A  perhaps minor example of injudicious choice of words, and conflicting nuances of meaning and connotation, in July 2020. The bilateral travel agreements between states opening borders after lockdown were described by the UK government as air bridges. This term had until now more usually referred to a covered passage by which travellers can pass from an airport building to an aircraft.  In more difficult times it had denoted a connection by air between locations divided by sea or by foreign occupation. It is just possible, too, that the phrase might prompt memories of the very expensive, ultimately abandoned ‘garden bridge’ proposed by PM Boris Johnson for the Thames in London, or even the fantasies alluded to by ‘castles in the air’. In the event two different lists of permitted connections were published by the government leading to angry confusion on the part of travellers, airlines and the tourist industry. Led I think by the Foreign Office, from July 3rd official messaging quietly began to substitute the more literal designation international travel corridors.

On July 13 the government launched a new publicity campaign designed to inform businesses and the public on how travel will change after Brexit. Their latest gnomic slogan ‘Check, Change, Go’ and jargon formulations such as ‘field force team’ (for one-to-one telephone consultations) provoked widespread disbelief and mockery on social media, and puzzled consternation from exporters, importers and others. The spoof newspaper the Daily Mash commented (rudely and irreverently)…

https://www.thedailymash.co.uk/politics/politics-headlines/check-change-go-six-things-the-governments-new-slogan-could-mean-if-you-havent-got-a-fking-clue-20200713198455?fbclid=IwAR0r9Qx7yIN2rl8nU05Est6CqQ38V1naIfOtsbaQx8DlSjoFk0JvOMUqyeE

Later the same day erstwhile Tory-supporting Daily Mail journalist Dan Hodges tweeted: ‘Got to be honest, I’ve no idea what Government guidance is on anything any more. Masks. Distancing. Numbers of friends you can meet. When and where you can meet them. Going back to work. None of it. Clear Ministers have basically given up on trying to agree a coherent line.’

Philip Seargeant of the Open University, with whom I have collaborated, has written here on the contradiction between populist narratives and the kind of communications required to manage a crisis such as the pandemic…

https://www.afr.com/politics/how-the-pandemic-exposed-the-shortcomings-of-populist-leaders-20200722-p55ef5

At the end of July the Daily Mail ran another uncharacteristically critical piece on the latest slogans…

https://www.dailymail.co.uk/news/article-8580437/Boris-Johnson-reveals-new-slogan-hands-face-space-test.html

…in September I was going to update this page with comments on the latest government initiatives, but Imogen West-Knights beat me to it with this Guardian piece (which mentions the ludicrously named ‘Op Moonshot’ project)…

https://www.theguardian.com/commentisfree/2020/sep/16/coronavirus-messaging-britain-operation-moonshot

Pivoting and reassessments, rumours of upcoming changes and irregular official announcements continued through the autumn into the winter. Having introduced a system of three tiered categories of local restrictions the government announced a relaxing over the five days of Christmas festivities, then on 19 December leaks via obscure social media accounts suggested the placing of London into a new Tier 4, prompting irreverent comment on Twitter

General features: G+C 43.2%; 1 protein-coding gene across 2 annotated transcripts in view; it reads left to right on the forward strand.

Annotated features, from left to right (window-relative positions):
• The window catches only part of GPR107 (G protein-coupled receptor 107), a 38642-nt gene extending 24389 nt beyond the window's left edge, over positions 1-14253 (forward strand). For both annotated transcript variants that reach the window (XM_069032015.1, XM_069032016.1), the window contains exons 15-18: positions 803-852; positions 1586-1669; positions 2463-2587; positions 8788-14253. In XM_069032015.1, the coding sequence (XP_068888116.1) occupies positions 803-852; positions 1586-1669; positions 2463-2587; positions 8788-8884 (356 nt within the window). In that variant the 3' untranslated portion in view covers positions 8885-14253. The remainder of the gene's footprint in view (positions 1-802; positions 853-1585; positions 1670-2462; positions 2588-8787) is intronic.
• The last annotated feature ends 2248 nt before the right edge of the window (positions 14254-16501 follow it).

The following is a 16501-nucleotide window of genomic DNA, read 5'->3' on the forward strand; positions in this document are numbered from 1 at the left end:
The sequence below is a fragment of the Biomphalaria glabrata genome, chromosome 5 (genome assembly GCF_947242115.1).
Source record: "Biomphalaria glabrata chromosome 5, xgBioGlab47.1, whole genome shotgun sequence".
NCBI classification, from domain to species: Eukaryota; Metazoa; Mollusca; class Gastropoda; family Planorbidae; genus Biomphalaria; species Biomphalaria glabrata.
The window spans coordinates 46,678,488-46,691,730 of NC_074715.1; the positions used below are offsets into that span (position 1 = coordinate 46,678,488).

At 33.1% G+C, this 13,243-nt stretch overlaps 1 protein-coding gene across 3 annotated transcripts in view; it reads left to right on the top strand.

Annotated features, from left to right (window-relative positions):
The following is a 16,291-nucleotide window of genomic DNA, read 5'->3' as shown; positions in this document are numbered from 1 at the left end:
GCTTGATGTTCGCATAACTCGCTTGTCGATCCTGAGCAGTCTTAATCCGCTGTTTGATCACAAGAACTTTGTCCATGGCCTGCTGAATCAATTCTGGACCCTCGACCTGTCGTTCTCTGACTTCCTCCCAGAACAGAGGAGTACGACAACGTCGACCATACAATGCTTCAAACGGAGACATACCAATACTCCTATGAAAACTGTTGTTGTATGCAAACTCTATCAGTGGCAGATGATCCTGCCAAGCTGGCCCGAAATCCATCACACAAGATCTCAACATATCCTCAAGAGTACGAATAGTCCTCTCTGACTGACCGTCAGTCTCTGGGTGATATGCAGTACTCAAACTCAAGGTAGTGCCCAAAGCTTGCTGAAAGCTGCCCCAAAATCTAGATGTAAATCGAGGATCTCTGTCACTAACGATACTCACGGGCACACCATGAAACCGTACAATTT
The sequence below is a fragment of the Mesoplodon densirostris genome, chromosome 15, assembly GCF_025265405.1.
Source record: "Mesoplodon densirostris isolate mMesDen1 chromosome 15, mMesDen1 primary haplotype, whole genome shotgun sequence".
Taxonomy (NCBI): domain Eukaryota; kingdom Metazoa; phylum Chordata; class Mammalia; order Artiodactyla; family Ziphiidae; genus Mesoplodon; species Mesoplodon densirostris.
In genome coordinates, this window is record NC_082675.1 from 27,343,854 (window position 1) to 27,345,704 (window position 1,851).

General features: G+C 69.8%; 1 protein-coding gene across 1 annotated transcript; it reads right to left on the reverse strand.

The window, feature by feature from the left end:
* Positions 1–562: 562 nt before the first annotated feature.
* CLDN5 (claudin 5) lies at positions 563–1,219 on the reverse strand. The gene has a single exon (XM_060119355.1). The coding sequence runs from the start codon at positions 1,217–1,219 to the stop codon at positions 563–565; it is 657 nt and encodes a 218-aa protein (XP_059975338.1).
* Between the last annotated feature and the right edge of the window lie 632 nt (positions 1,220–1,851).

From Jonathan Nunn: “imagine inventing a tier system that divides the entire spectrum of conceivable events into three distinct categories, only to make a new tier to describe the unforeseen way you’ve fucked it”

From Piers Morgan: “We’re now at the stage of this pandemic where it’s safe to assume with 100% certainty that whatever Boris ‘U-turn’ Johnson promises about anything actually means the complete opposite will happen.”

From Becca Magnus: “Ah the good old days of waiting for press conferences while obsessively refreshing Twitter. Takes me back all those years ago to March.”

The new stipulations meant that in London and the South East four different Covid restriction policies had been imposed in 4 weeks…

What is Tier 4 and what are the rules?

In January 2021, after more shifts and a last-minute volte-face, a new ‘tier 5’ nationwide lockdown was imposed. The Prime Minister’s briefings announcing this and other reverses and innovations were mocked in posts circulating on social media…

Image

Also in January 2021 the Guardian offered a rare insight into the personalities involved, the prevailing ethos and the strategies pursued by the UK government in their attempts to manage communications…

https://www.theguardian.com/politics/2021/jan/18/dominic-cummings-legacy-allegra-stratton-dan-rosenfield-whitehall

In February 2021 this video (I’m not sure of the exact provenance) dramatising the government’s pivoting and conflicting advice was circulating on social media…

In February 2021 there was much debate, on Twitter and elsewhere, of the government’s roadmap out of lockdown, of what exactly a roadmap is and how it might differ from a plan. Roadmaps (the most influential probably being Donald Rumsfeld’s pathway out of the Middle East imbroglios in 2003) are used in corporate strategy, usually as statements of a series of achievements to be aimed for, without waystage dates or details, but that is not the point: ‘roadmap’ is a buzzword evoking a way ahead, a potential route and an intention to travel, all reassuring for those who are lost, adrift or stalled.

Many specialists and members of the public, too, were aghast at the government’s rhetoric around the notion of ‘Freedom Day’, a more or less complete, and overnight relaxation of protective restrictions proposed for July 19. The consistency of the chosen keywords characteristically began to unravel, as Professor Alice Roberts noted on July 11, ‘What does this actually mean? Is vigilant this year’s “alert”? How does vigilance help protect against an airborne virus when a government is not recommending and supporting effective mitigations…’ and Guardian journalist Sirin Kale commented two days later (quoted with her permission), ‘I see the government is trying to row back their Freedom Day messaging at the 11th hour just 2 weeks after senior ministers briefed they wouldn’t be wearing masks indoors any more. You’d think they’d have learned the dangers of conflicting messages after the Xmas fiasco but nope’